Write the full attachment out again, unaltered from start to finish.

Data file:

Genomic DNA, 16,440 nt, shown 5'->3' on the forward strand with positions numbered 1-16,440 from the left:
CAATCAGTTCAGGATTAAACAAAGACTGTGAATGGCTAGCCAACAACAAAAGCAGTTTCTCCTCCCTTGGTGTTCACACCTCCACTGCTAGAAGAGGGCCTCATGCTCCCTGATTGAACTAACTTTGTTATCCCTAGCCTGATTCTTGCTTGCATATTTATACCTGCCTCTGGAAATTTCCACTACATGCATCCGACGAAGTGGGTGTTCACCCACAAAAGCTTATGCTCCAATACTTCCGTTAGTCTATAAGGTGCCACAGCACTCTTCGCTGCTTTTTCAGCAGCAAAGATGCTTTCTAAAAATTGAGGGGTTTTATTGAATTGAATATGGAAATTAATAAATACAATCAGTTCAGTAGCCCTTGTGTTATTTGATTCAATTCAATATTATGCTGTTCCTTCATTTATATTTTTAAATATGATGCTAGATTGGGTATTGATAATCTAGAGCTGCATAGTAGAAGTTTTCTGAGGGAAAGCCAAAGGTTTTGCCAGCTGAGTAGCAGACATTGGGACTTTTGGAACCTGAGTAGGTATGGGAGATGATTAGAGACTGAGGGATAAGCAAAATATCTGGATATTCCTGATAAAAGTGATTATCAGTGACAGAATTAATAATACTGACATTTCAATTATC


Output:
Genomic DNA, 16,440 nt, shown 5'->3' on the forward strand with positions numbered 1-16,440 from the left:
CAATCAGTTCAGGATTAAACAAAGACTGTGAATGGCTAGCCAACAACAAAAGCAGTTTCTCCTCCCTTGGTGTTCACACCTCCACTGCTAGAAGAGGGCCTCATGCTCCCTGATTGAACTAACTTTGTTATCCCTAGCCTGATTCTTGCTTGCATATTTATACCTGCCTCTGGAAATTTCCACTACATGCATCCGACGAAGTGGGTGTTCACCCACAAAAGCTTATGCTCCAATACTTCCGTTAGTCTATAAGGTGCCACAGCACTCTTCGCTGCTTTTTCAGCAGCAAAGATGCTTTCTAAAAATTGAGGGGTTTTATTGAATTGAATATGGAAATTAATAAATACAATCAGTTCAGTAGCCCTTGTGTTATTTGATTCAATTCAATATTATGCTGTTCCTTCATTTATATTTTTAAATATGATGCTAGATTGGGTATTGATAATCTAGAGCTGCATAGTAGAAGTTTTCTGAGGGAAAGCCAAAGGTTTTGCCAGCTGAGTAGCAGACATTGGGACTTTTGGAACCTGAGTAGGTATGGGAGATGATTAGAGACTGAGGGATAAGCAAAATATCTGGATATTCCTGATAAAAGTGATTATCAGTGACAGAATTAATAATACTGACATTTCAATTATC